10: Dead Snow (Norway) Tommy Wirkola
2009 was peak, or end of peak zombie renaissance territory, and even then most viewers were tired of the whole shtick. Enter Tommy Wirkola who smashes fun back into the genre which had become a little too serious. Dead Snow is one big episode of Wile E Coyote And Road Runner – a natural stepson of Braindead if not Evil Dead. The pitch is great – what if a gang of Nazi soldiers who had been frozen in the mountains woke up again in an undead search for gold? Actually, that’s not great, but it is hilarious. To set up the story we throw in your standard Cabin In The Woods tropes – friends staying in the wilderness for a weekend with all of their relationship crap and then unleash the zombie Nazis. The film neatly balances the shocks and humour and goes wildly overboard with the gore and kills to satisfy any gore-hound. While the cast and characters are almost irrelevant, Vegar Hoel impresses as a modern day Euro-Ash and expands upon that role to ridiculous levels in the sequel. It’s just silly, mindless fun with particularly chunky gore effects.
9: The Princess And The Frog (US) Disney
Call me old fashioned, but I still prefer hand drawn. It largely avoids the aforementioned chubby animation and just feels more tactile and committed. I’m not discounting the work CG animators perform, but when I see hand drawn it simply pulls me in more and gives me a greater sense of the the person behind the creation and the love and care which went into the work. The Princess And The Frog is yet another lovely, simple story from Disney – it’s them going a little meta, recognizing the tropes they helped perpetuate, and having fun turning them around. The voodoo setting and the first African American Princess are all positives, the voice work is particularly strong with the likes of Keith David, Anika Noni Rose, and Jim Cummings standing out. The songs may not be the huge hitters which translate well to the charts, but Almost There joins the ranks of classics which the Company has created over the decades and there are enough sentimental and scary moments to make it memorable. It’s not top tier Disney for me, but it’s in that large and wide B Grade territory where much of their material resides.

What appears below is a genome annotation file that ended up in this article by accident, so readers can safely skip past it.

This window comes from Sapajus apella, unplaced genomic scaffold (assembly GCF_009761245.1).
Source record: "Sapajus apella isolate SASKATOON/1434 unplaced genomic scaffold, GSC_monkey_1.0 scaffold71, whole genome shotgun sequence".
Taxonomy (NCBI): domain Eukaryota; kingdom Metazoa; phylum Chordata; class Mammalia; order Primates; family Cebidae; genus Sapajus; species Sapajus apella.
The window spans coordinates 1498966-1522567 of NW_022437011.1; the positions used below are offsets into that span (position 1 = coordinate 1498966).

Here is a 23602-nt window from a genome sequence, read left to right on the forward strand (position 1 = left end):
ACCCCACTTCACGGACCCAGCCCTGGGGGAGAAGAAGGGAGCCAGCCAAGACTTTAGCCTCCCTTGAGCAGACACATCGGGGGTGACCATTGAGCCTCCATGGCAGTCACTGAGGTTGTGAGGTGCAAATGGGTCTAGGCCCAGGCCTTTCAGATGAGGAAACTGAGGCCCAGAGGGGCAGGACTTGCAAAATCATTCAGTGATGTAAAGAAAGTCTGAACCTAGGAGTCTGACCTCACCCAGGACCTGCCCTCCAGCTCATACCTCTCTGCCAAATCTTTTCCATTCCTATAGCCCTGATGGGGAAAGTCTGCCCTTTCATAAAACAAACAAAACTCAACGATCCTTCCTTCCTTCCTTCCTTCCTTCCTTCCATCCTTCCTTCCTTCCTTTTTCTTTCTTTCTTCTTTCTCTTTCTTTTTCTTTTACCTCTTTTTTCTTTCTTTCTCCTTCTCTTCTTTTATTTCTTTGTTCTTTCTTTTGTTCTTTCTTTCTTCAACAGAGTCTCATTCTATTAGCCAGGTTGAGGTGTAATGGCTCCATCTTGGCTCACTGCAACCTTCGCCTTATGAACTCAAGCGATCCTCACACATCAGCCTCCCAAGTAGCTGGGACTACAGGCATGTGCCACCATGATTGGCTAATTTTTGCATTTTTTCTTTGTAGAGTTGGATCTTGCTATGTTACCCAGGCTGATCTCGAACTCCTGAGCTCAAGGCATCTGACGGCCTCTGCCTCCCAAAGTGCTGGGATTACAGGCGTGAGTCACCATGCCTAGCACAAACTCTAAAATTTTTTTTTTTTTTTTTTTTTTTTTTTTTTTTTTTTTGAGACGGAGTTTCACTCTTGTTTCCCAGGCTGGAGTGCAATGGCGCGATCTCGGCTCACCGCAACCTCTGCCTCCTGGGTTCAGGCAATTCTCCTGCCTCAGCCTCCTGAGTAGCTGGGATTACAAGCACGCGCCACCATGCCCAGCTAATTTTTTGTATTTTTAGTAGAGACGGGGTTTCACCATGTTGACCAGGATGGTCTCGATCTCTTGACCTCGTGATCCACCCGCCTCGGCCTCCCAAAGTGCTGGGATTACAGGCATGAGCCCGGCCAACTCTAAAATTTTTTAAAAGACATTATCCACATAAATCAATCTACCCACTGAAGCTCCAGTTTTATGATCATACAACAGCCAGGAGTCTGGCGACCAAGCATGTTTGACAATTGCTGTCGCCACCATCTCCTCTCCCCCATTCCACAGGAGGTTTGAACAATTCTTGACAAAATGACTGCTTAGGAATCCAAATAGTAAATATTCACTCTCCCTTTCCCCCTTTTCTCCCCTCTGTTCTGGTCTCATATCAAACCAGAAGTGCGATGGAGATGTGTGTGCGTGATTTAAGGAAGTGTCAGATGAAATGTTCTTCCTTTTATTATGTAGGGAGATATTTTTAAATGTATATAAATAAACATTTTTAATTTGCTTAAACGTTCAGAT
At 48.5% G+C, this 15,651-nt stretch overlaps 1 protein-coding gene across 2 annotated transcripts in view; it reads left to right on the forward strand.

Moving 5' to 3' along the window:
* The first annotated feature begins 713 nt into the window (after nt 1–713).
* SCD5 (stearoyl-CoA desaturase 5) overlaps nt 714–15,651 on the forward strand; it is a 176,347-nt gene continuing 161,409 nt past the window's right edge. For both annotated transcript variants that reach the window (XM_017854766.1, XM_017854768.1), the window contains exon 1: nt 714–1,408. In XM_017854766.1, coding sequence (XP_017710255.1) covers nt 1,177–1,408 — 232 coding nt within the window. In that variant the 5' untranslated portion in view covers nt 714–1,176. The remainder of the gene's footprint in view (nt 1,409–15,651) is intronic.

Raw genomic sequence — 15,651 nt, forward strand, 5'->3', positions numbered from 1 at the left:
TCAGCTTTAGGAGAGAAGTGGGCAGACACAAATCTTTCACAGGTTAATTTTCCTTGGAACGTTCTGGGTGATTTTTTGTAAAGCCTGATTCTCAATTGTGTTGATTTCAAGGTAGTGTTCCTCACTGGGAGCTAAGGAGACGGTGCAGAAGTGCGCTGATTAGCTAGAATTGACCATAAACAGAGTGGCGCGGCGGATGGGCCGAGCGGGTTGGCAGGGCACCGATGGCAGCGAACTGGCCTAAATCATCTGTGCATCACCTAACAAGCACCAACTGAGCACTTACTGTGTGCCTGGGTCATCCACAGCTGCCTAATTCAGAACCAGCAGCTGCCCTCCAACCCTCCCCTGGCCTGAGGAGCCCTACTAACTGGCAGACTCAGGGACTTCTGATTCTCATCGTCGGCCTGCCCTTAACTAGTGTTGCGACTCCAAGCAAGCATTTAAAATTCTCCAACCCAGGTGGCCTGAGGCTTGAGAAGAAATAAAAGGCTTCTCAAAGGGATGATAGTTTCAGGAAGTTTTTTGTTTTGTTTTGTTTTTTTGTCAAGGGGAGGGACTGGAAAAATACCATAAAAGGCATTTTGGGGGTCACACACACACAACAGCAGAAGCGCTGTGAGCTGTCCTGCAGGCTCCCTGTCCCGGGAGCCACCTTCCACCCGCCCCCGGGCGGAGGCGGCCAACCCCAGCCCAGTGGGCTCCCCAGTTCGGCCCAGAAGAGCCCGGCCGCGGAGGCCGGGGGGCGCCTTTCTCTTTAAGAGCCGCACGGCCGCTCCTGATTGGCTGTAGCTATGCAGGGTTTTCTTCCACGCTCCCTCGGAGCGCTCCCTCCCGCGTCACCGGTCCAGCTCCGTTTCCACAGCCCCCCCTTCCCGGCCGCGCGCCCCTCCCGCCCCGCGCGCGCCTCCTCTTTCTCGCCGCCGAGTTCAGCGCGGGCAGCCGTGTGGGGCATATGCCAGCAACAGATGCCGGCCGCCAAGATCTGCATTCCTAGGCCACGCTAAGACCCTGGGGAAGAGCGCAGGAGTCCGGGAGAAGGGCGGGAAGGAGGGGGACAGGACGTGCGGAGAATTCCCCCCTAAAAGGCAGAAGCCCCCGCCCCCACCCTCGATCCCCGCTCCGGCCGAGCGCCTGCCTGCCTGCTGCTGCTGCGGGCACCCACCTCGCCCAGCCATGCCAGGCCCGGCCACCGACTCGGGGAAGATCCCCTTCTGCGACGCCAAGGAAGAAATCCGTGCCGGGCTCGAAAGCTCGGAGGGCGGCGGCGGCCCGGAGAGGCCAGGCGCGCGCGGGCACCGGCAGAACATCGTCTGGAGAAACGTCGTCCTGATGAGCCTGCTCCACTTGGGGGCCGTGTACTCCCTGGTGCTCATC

8: Micmacs (France) Jean Pierre Jeunet
I’m not sure why this film flew under the radar so much. It’s the director of Amelie making another utterly charming and quirky comedy drama, complete with all of the visual flair he is known for. It deserves a hell of a lot more recognition and while it’s no Amelie, that’s a bit like saying Heat is no The Godfather. It has that exaggerated colour scheme not quite comic book look which you’ll be familiar with from Amelie and A Very Long Engagement, and several of his usual cast members pop up, from Dominique Pinot to Urbain Cancellier.